The state ROUTINELY restricts individual contract rights. Your pension or profit sharing plan must operate according to the provisions of a written instrument which contains certain mandatory features and benefits with limits on the sponsors ability to amend it.

So? Because the state does these things, they are somehow a good idea? Alex is arguing over what the state should do, not what it does. Clearly it does those things and more. To argue "these things are right and good for the state to do because the state does them" has no place in an serious argument. It also has absolutely nothing to do with marriage.

A marriage is not a private arrangement-it is a very public franchise. Indeed, another poster points out "common law" marriages are in fact state interference of a relationship. It protects foolish hearts from deception. Marriage conveys social status, property rights, expectations of exclusivity, intimacy and durability.

Thats your view of marriage. Thats nice. Now explain to me why others should be forced to share that view, instead of voluntarily choosing (or not choosing) to share it?

Chris Durell's comment is a beautiful illustration of conservatism:

1. Dislike something because it has not always been so.

2. Come up with some cranky rationalizations (marriage has a biological basis in procreation, although there is procreation without marriage and marriage without procreation).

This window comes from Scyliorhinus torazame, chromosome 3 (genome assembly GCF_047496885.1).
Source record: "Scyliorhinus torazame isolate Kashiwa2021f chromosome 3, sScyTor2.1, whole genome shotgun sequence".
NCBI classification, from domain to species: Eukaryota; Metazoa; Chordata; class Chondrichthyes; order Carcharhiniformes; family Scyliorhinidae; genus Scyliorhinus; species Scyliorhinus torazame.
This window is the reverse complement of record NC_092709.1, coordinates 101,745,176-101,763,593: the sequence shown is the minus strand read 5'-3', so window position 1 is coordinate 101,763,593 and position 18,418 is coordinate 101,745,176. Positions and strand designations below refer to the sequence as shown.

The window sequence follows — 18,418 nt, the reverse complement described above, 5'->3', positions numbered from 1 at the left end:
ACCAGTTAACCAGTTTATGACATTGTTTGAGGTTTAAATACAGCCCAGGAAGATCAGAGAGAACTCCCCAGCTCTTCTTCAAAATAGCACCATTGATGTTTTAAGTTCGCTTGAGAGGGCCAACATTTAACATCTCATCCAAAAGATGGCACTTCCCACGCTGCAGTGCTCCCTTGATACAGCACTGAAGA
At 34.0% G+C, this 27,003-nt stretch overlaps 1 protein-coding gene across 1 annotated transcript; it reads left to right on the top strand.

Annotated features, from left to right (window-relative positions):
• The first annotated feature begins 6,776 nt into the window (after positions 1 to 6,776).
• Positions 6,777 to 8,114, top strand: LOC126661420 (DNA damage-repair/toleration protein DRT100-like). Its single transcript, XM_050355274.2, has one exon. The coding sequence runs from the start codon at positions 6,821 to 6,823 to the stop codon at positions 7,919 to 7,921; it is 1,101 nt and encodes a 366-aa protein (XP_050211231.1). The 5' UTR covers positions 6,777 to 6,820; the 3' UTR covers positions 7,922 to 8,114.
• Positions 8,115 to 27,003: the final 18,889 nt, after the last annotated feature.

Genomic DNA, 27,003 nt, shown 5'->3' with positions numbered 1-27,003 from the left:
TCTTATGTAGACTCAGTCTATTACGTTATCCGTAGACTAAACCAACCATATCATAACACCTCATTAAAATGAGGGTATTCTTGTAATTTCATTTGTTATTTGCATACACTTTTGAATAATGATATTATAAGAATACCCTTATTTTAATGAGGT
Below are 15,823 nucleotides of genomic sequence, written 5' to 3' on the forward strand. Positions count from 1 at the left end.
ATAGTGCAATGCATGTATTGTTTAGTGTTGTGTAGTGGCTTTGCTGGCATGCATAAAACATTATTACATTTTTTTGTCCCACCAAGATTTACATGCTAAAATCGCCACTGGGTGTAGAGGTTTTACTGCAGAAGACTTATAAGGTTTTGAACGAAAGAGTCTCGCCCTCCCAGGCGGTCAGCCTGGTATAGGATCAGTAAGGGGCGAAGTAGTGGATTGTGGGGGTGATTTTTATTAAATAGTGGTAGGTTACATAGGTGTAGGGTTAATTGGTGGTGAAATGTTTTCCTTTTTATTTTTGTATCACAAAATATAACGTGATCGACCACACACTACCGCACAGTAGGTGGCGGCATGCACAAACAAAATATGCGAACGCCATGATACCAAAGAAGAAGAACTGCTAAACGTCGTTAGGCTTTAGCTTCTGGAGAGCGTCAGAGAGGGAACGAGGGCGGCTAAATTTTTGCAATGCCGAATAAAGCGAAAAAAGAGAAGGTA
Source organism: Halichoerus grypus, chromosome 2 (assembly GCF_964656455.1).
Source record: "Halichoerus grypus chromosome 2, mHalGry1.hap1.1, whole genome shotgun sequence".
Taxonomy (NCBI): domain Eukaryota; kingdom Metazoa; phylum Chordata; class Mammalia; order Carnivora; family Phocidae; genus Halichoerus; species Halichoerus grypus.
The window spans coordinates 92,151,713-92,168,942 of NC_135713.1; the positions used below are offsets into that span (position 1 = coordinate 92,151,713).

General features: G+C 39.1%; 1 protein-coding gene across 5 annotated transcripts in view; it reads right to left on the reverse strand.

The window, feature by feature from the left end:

It should be in textbooks. Ninth grade, maybe.

I see three types of entitlement traditionally associated with marriage:
a) Support for raising children.
b) Rights in each other (visitation etc.).
c) Rights in the wealth created together.

For the reasons mentioned by others (procreation without marriage and marriage without procreation) in a modern state a) is, or at least should be derived solely and completely from the fact that the partners have children, whether married or not. This includes the rights of the children to be supported by both their parents. Therefore, the children aspect should be taken out of the marriage question.

As for b), it's hard to see why partners should be denied non-financial rights like visitation and it seems to make sense to me that they should be guaranteed by law.

The financial rights of c) are based on the promise to be there for each other in times of need as well as on the common situation that one partner compromises their career in favor of the other's. Seems to make sense /if/ this situation is the case. But this part differs significantly from case to case, making it impossible to regulate with a one-size-fits-all kind of marriage agreement. So here is definitely space for individual contracts in lieu of inflexible regulation.

I don't see why the state should pay subsidies for b) or c). That leaves only a) to be subsidized, independent of marriage, and only b) to be regulated by the state in the context of a "marriage" (or whatever the name). It's hard to see a reason why b) should be restricted to heterosexual couples.